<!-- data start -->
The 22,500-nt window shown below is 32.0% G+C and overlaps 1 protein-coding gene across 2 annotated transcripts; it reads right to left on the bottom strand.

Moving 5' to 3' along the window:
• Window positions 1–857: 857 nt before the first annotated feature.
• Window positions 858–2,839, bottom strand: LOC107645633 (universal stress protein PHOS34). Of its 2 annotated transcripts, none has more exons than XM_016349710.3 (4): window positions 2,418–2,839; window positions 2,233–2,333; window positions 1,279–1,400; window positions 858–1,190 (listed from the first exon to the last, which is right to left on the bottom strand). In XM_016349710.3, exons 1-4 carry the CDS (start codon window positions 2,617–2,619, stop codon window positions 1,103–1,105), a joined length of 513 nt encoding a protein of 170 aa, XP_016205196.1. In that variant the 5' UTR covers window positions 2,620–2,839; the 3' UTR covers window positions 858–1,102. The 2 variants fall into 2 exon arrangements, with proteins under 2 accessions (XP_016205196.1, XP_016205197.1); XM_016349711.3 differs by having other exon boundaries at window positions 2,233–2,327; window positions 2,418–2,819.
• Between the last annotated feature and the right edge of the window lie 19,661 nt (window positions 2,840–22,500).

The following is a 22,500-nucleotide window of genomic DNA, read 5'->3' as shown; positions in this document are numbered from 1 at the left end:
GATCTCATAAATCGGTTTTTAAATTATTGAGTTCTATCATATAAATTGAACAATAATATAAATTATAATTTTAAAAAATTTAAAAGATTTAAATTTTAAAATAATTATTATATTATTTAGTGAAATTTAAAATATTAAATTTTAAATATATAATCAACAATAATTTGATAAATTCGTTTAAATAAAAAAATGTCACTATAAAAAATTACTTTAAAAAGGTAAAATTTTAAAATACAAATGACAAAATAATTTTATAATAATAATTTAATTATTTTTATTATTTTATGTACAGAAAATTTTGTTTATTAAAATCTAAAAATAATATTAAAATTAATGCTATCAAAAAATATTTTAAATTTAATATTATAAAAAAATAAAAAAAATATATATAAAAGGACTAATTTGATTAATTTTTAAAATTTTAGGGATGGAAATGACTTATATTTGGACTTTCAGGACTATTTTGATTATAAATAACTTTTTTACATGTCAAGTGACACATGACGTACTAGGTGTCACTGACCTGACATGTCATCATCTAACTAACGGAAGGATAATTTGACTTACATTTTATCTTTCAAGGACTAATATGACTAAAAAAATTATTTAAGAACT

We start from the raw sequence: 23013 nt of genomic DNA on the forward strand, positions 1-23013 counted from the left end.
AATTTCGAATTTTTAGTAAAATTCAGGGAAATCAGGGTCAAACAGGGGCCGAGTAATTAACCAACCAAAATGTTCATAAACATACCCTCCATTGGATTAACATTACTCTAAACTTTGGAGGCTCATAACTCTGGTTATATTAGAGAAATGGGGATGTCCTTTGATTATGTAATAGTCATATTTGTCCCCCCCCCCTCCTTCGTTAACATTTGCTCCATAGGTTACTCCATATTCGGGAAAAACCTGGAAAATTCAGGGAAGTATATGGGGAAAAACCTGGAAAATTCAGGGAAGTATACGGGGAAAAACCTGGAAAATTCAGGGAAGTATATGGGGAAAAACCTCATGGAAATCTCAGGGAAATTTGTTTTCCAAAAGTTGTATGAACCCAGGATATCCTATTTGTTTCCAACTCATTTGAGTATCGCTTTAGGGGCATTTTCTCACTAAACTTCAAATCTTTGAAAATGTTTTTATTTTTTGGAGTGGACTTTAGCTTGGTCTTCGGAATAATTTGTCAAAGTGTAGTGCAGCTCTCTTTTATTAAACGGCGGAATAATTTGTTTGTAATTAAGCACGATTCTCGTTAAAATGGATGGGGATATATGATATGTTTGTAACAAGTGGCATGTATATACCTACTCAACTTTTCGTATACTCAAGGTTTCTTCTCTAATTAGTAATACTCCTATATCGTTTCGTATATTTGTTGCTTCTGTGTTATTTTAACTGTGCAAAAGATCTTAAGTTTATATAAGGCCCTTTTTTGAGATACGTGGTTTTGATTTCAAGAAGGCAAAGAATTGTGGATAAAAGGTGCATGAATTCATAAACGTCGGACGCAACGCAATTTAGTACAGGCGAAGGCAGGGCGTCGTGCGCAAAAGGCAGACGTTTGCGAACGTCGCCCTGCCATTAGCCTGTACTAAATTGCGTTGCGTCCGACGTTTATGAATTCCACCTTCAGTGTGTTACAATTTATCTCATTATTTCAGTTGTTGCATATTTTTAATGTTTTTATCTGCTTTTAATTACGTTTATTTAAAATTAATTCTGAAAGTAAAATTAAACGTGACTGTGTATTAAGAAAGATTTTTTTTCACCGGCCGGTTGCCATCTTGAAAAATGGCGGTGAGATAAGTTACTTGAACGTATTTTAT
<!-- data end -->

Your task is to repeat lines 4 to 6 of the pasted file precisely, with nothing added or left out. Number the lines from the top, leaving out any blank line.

• Window positions 858–2,839, bottom strand: LOC107645633 (universal stress protein PHOS34). Of its 2 annotated transcripts, none has more exons than XM_016349710.3 (4): window positions 2,418–2,839; window positions 2,233–2,333; window positions 1,279–1,400; window positions 858–1,190 (listed from the first exon to the last, which is right to left on the bottom strand). In XM_016349710.3, exons 1-4 carry the CDS (start codon window positions 2,617–2,619, stop codon window positions 1,103–1,105), a joined length of 513 nt encoding a protein of 170 aa, XP_016205196.1. In that variant the 5' UTR covers window positions 2,620–2,839; the 3' UTR covers window positions 858–1,102. The 2 variants fall into 2 exon arrangements, with proteins under 2 accessions (XP_016205196.1, XP_016205197.1); XM_016349711.3 differs by having other exon boundaries at window positions 2,233–2,327; window positions 2,418–2,819.
• Between the last annotated feature and the right edge of the window lie 19,661 nt (window positions 2,840–22,500).

The following is a 22,500-nucleotide window of genomic DNA, read 5'->3' as shown; positions in this document are numbered from 1 at the left end: